In a statement at the end of that meeting, the G7 officials vowed to protect major banks and to prevent their failure. They also committed to working to get credit flowing more freely again, to support the efforts of banks to raise money from both public and private sources, to bolster deposit insurance and to revive the battered mortgage financing market.
They did not provide specifics beyond that five-point framework.
At the White House earlier in the day, Bush said, "We're in this together and we'll come through this together." He added, "Anxiety can feed anxiety, and that can make it hard to see all that's being done to solve the problem."
He made it clear the United States must work with other countries to battle the worst financial crisis that has jolted the world economy in more than a half-century.
"We've seen that problems in the financial system are not isolated to the United States," he said. "So we're working closely with partners around the world to ensure that our actions are coordinated and effective."
The Dow dropped a little over 100 points while he was speaking.
Fear has tightened its grip on investors worldwide even as the United States and other countries have taken a series of radical actions including an unprecedented, coordinated interest rate cuts by the Federal Reserve and other major central banks.
Besides the United States, the other members of the G7 meeting in Washington are Japan, Germany, Britain, France, Italy and Canada. Finance officials also planned to meet with Bush Saturday at the White House.
"We are in a development where the downward spiral is picking up speed," said Germany's Finance Minister Peer Steinbrueck, who wanted to see an orchestrated response among the G7.
So did French Finance Minister Christine Lagarde, who said a "coordinated, synchronized and rightly timed approach" was needed.
An even larger group of nations — called the G20 — will meet with Paulson on Saturday evening. How the world's finance officials and central bank presidents can better contain the spreading financial crisis also will dominate discussions at the weekend meetings of the 185-nation International Monetary Fund and the World Bank in Washington.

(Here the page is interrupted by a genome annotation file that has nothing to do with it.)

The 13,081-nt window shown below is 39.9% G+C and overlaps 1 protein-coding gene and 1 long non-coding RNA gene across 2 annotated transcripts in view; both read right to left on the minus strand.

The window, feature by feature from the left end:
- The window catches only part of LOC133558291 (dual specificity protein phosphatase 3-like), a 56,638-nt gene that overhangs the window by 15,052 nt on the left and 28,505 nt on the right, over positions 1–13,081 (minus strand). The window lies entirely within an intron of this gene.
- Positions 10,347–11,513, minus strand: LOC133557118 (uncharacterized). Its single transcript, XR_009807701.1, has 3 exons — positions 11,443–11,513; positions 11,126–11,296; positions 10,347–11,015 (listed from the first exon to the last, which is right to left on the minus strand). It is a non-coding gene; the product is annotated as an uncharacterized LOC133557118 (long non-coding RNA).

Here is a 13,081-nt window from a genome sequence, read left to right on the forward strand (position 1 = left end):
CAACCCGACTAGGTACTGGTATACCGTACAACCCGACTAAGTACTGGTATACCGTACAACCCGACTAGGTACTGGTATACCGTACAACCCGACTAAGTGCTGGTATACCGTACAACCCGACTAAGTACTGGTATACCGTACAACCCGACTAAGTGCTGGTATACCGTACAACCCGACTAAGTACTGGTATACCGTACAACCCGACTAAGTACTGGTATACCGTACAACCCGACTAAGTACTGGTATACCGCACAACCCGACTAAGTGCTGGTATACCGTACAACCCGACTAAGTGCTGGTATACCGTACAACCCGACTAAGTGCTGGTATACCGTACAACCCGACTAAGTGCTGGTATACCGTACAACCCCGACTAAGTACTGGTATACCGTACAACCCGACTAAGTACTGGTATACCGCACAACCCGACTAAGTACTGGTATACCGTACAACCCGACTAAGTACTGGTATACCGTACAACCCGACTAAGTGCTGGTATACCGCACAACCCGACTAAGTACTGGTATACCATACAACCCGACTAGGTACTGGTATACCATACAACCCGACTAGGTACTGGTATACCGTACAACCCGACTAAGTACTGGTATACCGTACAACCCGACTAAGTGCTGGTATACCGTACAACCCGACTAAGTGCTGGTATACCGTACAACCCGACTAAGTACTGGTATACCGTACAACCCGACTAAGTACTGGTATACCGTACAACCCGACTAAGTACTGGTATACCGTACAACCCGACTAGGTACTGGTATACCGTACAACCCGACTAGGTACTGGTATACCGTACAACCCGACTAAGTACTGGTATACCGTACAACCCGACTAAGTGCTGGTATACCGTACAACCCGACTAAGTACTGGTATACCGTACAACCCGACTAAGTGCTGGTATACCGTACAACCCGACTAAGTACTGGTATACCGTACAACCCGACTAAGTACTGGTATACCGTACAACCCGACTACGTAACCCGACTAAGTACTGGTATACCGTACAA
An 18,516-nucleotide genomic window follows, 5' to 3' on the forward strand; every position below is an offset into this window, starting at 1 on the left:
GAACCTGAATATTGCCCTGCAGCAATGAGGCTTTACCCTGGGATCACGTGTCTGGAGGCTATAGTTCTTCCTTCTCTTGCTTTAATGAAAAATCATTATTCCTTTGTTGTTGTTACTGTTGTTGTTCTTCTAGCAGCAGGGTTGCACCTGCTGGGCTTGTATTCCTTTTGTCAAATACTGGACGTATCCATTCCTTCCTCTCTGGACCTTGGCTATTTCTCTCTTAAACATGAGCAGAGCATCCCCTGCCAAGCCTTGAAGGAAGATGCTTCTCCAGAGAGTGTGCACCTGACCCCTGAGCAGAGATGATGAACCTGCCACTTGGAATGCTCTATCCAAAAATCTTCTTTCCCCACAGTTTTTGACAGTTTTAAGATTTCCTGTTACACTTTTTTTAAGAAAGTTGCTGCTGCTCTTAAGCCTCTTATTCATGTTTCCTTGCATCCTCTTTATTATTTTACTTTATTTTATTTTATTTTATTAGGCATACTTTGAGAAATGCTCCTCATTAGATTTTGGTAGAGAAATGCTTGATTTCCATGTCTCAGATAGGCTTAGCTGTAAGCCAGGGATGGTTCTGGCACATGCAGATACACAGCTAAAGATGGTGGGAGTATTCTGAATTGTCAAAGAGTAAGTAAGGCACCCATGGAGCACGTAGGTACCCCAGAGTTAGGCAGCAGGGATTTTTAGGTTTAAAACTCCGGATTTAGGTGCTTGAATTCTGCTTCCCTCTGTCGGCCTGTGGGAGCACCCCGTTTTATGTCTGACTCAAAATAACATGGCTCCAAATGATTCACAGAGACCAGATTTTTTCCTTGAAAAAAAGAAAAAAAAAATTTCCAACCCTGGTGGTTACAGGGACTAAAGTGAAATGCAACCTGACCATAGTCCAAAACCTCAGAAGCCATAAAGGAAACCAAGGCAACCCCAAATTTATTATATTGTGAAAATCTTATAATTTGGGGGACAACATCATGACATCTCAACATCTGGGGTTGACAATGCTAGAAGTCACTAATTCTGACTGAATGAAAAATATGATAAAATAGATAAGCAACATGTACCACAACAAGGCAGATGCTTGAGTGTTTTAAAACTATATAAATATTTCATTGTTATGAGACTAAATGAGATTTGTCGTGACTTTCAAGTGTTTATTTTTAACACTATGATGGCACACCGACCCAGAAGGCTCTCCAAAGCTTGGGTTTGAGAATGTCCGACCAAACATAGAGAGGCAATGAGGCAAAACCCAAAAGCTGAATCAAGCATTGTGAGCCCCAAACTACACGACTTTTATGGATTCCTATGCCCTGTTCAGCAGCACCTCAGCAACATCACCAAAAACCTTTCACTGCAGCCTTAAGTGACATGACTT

The British, who recently announced a plan to guarantee billions of dollar worth of debt held by major banks, have been pitching that idea to the rest of the G7 members.
The idea behind all these ideas — as well as bold steps previously announced in recent weeks — is to get credit flowing more freely again.
In the United States, hard-pressed banks and investment firms are drawing emergency loans from the Federal Reserve because they can't get money elsewhere. Skittish investors have cut them off, moving their money into safer Treasury securities. Financial institutions are hoarding whatever cash they have, rather than lending it to each other or customers.
The lending lockup — which is making it harder and more expensive for businesses and ordinary people to borrow money — is threatening to push the United States and the world economy as a whole into a deep and painful recession.
In Europe, governments have moved to protect nervous bank depositors. Germany pledged to guarantee all private bank savings and CDs in the country, and Iceland and Denmark followed suit. Ireland went even further by also guaranteeing Irish banks' debts. The United States will temporarily boost deposit insurance from $100,000 to $250,000 in cases where its banks or savings and loans fail.
The Fed, meanwhile, has repeatedly tapped its Depression-era authority to be a lender of last resort, not only to financial institutions but also to other types of companies. Earlier this week, the Fed said it would buy massive amounts of companies' debts, in another unprecedented effort to break through the credit clog.